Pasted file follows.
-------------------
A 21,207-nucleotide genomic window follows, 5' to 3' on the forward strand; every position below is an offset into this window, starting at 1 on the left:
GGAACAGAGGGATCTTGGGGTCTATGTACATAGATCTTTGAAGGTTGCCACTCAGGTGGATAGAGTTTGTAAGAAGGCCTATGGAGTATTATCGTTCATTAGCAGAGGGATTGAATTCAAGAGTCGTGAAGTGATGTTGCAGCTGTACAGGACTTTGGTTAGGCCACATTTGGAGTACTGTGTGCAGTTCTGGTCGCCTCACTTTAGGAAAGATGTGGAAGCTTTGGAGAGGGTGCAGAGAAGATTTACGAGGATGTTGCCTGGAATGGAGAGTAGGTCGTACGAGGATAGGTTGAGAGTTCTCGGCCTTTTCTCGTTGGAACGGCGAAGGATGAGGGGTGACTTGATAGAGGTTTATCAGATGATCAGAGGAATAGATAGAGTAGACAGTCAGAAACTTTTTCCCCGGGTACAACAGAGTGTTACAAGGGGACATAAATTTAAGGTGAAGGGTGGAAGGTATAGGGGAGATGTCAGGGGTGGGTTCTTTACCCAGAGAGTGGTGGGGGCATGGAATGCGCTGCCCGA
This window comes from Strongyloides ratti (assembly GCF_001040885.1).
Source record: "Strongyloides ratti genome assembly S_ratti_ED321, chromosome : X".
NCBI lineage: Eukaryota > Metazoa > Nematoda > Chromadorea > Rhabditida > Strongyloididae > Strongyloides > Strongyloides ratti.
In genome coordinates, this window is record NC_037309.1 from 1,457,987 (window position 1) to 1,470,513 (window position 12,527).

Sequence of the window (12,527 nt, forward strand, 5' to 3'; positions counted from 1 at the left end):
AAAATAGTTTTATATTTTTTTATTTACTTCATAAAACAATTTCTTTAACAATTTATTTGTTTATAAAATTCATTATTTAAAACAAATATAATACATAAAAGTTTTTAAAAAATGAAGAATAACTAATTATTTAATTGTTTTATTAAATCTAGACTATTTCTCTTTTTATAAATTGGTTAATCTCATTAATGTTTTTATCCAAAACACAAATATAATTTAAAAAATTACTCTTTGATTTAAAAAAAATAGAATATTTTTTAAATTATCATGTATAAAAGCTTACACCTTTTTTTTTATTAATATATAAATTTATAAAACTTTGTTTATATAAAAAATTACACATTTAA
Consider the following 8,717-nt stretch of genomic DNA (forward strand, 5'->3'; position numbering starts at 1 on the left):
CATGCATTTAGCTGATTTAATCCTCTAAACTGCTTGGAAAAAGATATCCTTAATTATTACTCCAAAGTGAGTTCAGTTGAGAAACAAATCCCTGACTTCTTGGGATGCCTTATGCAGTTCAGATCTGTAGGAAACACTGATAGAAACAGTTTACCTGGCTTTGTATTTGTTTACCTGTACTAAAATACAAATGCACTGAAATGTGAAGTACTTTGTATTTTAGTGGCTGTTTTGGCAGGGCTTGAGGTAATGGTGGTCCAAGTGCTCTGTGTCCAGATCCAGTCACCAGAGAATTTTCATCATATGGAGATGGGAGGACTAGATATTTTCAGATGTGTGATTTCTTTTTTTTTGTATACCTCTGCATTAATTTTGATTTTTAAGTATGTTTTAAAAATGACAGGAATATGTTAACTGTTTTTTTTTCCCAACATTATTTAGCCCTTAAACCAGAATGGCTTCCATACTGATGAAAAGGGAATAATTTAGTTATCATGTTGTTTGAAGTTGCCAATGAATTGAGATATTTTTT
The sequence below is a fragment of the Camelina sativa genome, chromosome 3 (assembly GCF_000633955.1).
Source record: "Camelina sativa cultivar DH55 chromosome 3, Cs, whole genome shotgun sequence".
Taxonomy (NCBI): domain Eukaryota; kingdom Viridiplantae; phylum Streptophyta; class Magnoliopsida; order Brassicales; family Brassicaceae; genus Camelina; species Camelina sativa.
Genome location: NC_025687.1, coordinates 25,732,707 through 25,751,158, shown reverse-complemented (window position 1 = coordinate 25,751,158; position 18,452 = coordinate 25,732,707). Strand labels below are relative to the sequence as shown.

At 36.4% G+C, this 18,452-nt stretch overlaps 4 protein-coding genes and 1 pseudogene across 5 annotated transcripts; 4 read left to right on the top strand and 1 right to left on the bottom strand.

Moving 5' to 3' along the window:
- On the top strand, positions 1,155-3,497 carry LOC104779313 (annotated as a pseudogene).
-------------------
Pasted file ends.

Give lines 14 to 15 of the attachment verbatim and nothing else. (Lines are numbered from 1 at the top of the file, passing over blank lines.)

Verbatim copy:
Genome location: NC_025687.1, coordinates 25,732,707 through 25,751,158, shown reverse-complemented (window position 1 = coordinate 25,751,158; position 18,452 = coordinate 25,732,707). Strand labels below are relative to the sequence as shown.

At 36.4% G+C, this 18,452-nt stretch overlaps 4 protein-coding genes and 1 pseudogene across 5 annotated transcripts; 4 read left to right on the top strand and 1 right to left on the bottom strand.